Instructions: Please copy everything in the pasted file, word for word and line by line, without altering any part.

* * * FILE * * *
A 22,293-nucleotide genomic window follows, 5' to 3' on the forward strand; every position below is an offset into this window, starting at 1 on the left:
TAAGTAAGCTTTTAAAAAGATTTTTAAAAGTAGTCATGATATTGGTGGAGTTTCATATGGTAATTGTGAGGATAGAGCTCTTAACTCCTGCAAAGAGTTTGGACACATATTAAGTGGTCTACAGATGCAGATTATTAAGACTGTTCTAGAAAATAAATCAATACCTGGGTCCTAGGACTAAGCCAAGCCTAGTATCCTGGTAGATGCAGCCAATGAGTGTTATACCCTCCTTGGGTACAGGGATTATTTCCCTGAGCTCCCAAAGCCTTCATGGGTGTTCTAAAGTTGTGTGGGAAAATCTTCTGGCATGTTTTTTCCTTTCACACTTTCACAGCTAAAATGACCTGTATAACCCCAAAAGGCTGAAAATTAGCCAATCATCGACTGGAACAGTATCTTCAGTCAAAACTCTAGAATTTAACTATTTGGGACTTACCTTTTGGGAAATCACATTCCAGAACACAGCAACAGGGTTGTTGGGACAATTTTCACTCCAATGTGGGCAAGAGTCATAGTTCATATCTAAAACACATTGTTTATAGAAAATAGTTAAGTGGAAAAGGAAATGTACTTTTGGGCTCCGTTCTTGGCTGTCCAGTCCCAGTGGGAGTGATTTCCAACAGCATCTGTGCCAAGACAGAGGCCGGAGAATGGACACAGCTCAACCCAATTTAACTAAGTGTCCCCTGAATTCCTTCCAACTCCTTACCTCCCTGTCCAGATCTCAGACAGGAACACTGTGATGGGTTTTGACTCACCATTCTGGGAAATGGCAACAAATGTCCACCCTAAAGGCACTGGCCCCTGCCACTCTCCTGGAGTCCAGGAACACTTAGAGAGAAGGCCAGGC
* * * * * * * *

A 22,293-nucleotide genomic window follows, 5' to 3' on the forward strand; every position below is an offset into this window, starting at 1 on the left:
TAAGTAAGCTTTTAAAAAGATTTTTAAAAGTAGTCATGATATTGGTGGAGTTTCATATGGTAATTGTGAGGATAGAGCTCTTAACTCCTGCAAAGAGTTTGGACACATATTAAGTGGTCTACAGATGCAGATTATTAAGACTGTTCTAGAAAATAAATCAATACCTGGGTCCTAGGACTAAGCCAAGCCTAGTATCCTGGTAGATGCAGCCAATGAGTGTTATACCCTCCTTGGGTACAGGGATTATTTCCCTGAGCTCCCAAAGCCTTCATGGGTGTTCTAAAGTTGTGTGGGAAAATCTTCTGGCATGTTTTTTCCTTTCACACTTTCACAGCTAAAATGACCTGTATAACCCCAAAAGGCTGAAAATTAGCCAATCATCGACTGGAACAGTATCTTCAGTCAAAACTCTAGAATTTAACTATTTGGGACTTACCTTTTGGGAAATCACATTCCAGAACACAGCAACAGGGTTGTTGGGACAATTTTCACTCCAATGTGGGCAAGAGTCATAGTTCATATCTAAAACACATTGTTTATAGAAAATAGTTAAGTGGAAAAGGAAATGTACTTTTGGGCTCCGTTCTTGGCTGTCCAGTCCCAGTGGGAGTGATTTCCAACAGCATCTGTGCCAAGACAGAGGCCGGAGAATGGACACAGCTCAACCCAATTTAACTAAGTGTCCCCTGAATTCCTTCCAACTCCTTACCTCCCTGTCCAGATCTCAGACAGGAACACTGTGATGGGTTTTGACTCACCATTCTGGGAAATGGCAACAAATGTCCACCCTAAAGGCACTGGCCCCTGCCACTCTCCTGGAGTCCAGGAACACTTAGAGAGAAGGCCAGGC